Friday, February 12, 2010

And, normality resumes

Last week I actually agreed with something Andrew Bolt said.

I knew it was too good to last.

The byline from the front page of the Herald Sun website, with Andrew's new article:

"IF he hasn't yet burned down your house, lost your cash or fried the guy in your roof, you might laugh at Kevin Rudd's latest joke"

Andrew Bolt, on the front page of a prominent news site, accuses our Prime Minister of Arson. He says, right there, that Kevin Rudd is burning down peoples houses. Also, I won't be sleeping tonight, because up until now, I didn't know there was a guy in my roof. God only knows how he got up there, what he's up to, and - most disturbingly - how Andrew Bolt knows about him.

But it gets better. On the Prime Minister:

"He's come up with this excuse for the drop in his support: that he still hasn't sold you enough spin.

Swear to God! That's what he said...."
Except he admits, in the next line, that the Prime Minister actually said something completely different:
"Here are his exact words: "I think our challenge is to communicate more effectively that which we have done.""
I can see where Andrew got confused. The word "That" is in both sentences. 
It's a good thing Andrew is a professed atheist, because swearing to God and then admitting you're fibbing in the next sentence isn't looked on too kindly on by most deities.

Wednesday, February 10, 2010

Good lord

Some of the comments on this article make me ill:

"Is anyone surprised that this is happening under Australia's mandarin speaking prime minister?"
Yes. Because learning another language means... what, exactly?

"Could you just imagine if K Rudd and his bunch of misfits were in government back in 1942? They would have engaged the Japanese to make armaments and clothing for the Australian digger serving in New Guinea. Why doesn̢۪t he just hand control of our intelligence gathering over to the Chinese as well?"
You get that we're not actually at war with China, right? 

"Not only as a member of the RSL but as importantly a Proud Australian Citizen I feel a huge sense of anger towards the Australian Federal Government to even consider such a deplorable move to have OUR uniforms that are worn by our brave men and women to be made in ANY country other than Australia. Mr. Rudd your relationship with China has gone too far and you are a disgrace to the Australian flag."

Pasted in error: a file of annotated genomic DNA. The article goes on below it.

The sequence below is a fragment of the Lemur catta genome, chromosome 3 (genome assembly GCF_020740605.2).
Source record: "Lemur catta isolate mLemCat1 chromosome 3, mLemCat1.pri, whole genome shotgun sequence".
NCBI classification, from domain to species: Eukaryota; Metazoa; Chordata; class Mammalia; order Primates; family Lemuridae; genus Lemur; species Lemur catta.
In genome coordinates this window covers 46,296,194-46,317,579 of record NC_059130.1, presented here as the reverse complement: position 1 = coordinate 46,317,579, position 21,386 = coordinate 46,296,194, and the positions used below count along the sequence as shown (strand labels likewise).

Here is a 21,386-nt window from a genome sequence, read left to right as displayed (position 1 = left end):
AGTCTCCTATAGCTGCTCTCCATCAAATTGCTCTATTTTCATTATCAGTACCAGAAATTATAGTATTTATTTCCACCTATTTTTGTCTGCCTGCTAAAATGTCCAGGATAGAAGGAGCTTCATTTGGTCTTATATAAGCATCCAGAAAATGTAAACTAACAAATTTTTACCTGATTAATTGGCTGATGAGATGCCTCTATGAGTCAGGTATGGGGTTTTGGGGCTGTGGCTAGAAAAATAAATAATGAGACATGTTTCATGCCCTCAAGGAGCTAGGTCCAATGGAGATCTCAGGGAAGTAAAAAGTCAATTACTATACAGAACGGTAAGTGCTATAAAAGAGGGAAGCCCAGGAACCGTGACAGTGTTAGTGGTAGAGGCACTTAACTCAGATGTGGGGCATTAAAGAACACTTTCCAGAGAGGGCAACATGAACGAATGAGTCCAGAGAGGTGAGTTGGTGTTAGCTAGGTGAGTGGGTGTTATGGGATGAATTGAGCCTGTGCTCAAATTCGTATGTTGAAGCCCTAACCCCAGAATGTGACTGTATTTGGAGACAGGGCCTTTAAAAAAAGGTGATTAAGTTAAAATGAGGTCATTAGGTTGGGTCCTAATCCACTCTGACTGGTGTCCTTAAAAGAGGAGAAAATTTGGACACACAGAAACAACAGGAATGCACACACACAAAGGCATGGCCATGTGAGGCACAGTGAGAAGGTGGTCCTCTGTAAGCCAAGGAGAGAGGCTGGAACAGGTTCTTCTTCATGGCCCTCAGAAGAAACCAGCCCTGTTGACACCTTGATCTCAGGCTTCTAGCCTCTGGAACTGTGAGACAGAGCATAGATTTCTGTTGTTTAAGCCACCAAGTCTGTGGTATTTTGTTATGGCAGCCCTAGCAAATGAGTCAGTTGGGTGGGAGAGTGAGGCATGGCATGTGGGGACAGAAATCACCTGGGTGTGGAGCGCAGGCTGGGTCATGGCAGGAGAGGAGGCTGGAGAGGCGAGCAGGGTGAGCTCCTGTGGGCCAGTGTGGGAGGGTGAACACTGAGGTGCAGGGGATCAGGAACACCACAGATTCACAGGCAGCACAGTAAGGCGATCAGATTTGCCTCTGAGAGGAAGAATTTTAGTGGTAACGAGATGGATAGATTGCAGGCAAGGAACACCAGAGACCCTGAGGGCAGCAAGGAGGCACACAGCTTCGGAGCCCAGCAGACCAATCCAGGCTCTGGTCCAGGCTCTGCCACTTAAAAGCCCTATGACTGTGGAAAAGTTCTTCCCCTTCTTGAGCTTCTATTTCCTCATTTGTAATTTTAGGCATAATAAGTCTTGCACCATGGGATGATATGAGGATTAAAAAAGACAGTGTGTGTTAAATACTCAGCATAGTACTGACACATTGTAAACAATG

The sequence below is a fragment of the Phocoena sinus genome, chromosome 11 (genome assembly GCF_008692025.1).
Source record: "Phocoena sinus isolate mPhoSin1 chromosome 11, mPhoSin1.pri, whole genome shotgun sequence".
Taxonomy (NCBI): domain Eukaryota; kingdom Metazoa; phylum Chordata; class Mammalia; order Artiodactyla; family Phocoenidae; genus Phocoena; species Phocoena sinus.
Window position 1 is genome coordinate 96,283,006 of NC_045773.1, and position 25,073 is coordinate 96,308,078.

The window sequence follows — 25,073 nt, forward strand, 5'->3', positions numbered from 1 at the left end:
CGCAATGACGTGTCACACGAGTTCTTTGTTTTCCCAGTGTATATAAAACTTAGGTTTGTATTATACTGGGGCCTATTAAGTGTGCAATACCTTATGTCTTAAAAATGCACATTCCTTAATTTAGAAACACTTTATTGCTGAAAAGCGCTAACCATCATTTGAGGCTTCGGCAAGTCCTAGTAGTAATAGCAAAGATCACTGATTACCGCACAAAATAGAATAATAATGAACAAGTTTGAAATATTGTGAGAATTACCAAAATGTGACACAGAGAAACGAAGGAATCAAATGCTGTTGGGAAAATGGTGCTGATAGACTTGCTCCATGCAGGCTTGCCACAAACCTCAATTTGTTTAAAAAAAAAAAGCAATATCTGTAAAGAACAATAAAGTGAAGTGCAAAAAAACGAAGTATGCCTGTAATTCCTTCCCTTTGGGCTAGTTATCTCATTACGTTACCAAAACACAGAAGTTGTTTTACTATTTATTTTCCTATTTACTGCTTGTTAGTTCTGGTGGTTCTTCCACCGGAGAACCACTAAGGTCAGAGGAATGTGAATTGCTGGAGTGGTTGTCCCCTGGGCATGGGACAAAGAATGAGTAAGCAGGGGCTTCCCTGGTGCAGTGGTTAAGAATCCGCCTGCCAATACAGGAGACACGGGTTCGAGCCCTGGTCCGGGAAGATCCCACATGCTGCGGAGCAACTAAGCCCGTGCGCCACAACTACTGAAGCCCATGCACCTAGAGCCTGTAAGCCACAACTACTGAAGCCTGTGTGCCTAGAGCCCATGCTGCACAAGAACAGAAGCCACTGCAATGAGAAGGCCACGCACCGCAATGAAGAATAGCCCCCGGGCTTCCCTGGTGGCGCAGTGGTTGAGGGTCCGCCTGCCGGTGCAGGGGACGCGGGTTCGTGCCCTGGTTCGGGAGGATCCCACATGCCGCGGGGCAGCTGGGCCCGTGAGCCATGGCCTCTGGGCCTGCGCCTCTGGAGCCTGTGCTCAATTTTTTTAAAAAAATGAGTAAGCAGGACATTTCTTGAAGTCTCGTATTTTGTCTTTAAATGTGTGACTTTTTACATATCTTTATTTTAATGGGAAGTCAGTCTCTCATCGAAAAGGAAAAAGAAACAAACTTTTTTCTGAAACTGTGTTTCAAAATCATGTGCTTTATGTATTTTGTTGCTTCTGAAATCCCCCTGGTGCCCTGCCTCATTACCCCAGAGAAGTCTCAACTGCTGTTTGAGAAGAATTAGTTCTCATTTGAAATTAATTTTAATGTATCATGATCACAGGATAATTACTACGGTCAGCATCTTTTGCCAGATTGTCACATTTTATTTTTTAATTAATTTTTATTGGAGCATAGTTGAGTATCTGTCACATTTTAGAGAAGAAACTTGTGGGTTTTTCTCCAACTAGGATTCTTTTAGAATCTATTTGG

Bet if we took a look around your house we'd find plenty of non-Australian made merchandise, wouldn't we?

"So we can drive tanks from the USA and use rifles from Germany but we can't wear unifroms from China. Smacks of racism to me."
A voice of reason?

Seriously, we use planes, helicopters, guns, expertise from countries all over the world. Half of our clothes, a lot of our electronics and countless other things we never think about day to day would be made in China. 

What exactly is our problem here?

Friday, February 05, 2010

He's got a point

It's certainly not usual for me to read an Andrew Bolt article and find myself nodding along in agreement, but this story makes a lot of sense.

Black Saturday, in terms of the history of bushfires, was an anomaly. A rare, devastating event the likes of which we've not seen before. It challenged some of the advice given by the fire-fighting authorities, and provoked a Royal Commission which increasingly looks like a witch-hunt, given the individual authorities are represented by one legal counsel, meaning their individual interests will not be served by that counsel.

The big question for me though, is do we reject conventional wisdom - based on years of studies and a history of success in survival rates in bushfires - or do we abandon what we know based on one catastrophe, that we don't know for sure will occur again?

I used to live in the Blue Mountains in New South Wales. My family - the family I lived with when I first came to this country, still does, just inside the borders of the National Park. There's a verandah out the back overlooking the valley, and we used to sit there, feet on the railings watching the fires crest the furthest hill - three or so kilometres away - and be told there was no immediate danger.

That was based on the advice of the park rangers and the Fire Authorities. If that had been Black Saturday, leaving even then may have been too late.

How do you prepare for something like Black Saturday? Do we flee every time when a Code Certain Death is called and gradually become complacent as to when to go, ignoring that the best advice previously - the most successful strategies - have always been based on preparing yourself and your property and knowing how to defend yourself and your property? Do we wipe the advice based on years of study and go with Code Useless Panic evacuations that will gradually ebb away the diligence of people evacuating, so they're neither preparing themselves in the most effective way possible, nor leaving before it's too late?

I don't know the answers. It would be a shame if we don't learn anything from Black Saturday, but shouldn't we be careful that what we put in place is based on fact and not on Panic Overdrive?

We drove up to Kinglake on Australia Day, and the devastation was terrible. But looking at the trees, nature knows how to repair itself. Let's hope the communities do as well.